For the first time, we’re also featuring EBMedicine‘s latest Pediatric Emergency Medicine Practice review on LITFL. Just like our sneak peeks at each issue of Emergency Medicine Practice for ‘big people’ this is going to become a monthly diversion. First up we’ve got:
Agrawal P, Brown CA (2010). Management Of Wounds In The Pediatric Emergency Department. Pediatric Emergency Medicine Practice, 12(9). [Abstract and subscription link]
What’s covered in the review?
The review looks at the assessment and management of injury-related wounds in children presenting to the emergency department:
- epidemiology and physiology
- prehospital and emergency department evaluation
- treatment — primary versus secondary intention, different closure methods, wound cleaning and irrigation, when to involve a specialist, antibiotics and other issues
Kids are always finding novel and interesting ways to cut and scrape themselves, so this is a subject well worth brushing up on. The review has a couple of useful flowcharts highlighting the important considerations for both wound closure and analgesia/ anxiolysis options in pediatric wound management.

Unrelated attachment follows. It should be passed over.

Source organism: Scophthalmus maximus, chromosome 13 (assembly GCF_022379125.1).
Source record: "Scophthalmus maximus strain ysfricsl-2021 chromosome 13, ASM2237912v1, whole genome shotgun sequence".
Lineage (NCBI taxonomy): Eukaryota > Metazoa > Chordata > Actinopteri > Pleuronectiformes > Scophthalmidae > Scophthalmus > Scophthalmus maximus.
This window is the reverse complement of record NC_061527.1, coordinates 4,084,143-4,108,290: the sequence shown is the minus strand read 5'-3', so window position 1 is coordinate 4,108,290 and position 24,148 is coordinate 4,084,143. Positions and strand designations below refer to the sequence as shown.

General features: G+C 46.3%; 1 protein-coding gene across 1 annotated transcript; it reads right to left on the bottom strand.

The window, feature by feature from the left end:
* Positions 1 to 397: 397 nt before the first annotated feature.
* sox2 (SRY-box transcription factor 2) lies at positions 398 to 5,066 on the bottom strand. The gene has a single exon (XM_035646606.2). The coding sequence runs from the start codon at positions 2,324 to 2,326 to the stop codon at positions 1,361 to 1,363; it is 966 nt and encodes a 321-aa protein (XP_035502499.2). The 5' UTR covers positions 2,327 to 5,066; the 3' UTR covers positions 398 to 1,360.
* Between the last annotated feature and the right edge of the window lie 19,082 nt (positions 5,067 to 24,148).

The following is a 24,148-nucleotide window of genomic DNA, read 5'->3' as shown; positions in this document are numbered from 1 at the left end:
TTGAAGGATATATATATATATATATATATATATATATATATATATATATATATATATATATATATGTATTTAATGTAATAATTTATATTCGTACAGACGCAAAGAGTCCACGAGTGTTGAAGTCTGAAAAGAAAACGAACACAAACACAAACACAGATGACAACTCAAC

Top tips from this month’s review
As usual I’ve got a collection of my favourite tips and ‘take home’ messages from this month’s very comprehensive review:
- Remember your wound physiology — re-epithelialisation occurs on average at a rate of 1 mm per day from the wound margins. There are 3 classically described phases of wound healing:
- inflammatory or substrate phase — usually the first 48 hours or so, depending on the size of the wound and degree of contamination.
- proliferative phase — angiogenesis and new connective tissue formation over 2-4 days.
- remodelling phase — cross-linking of collagen and a decrease in vascularity occurring over up to 6-9 months. Final tissue strength is usually about 75% of that of the preinjury tissue.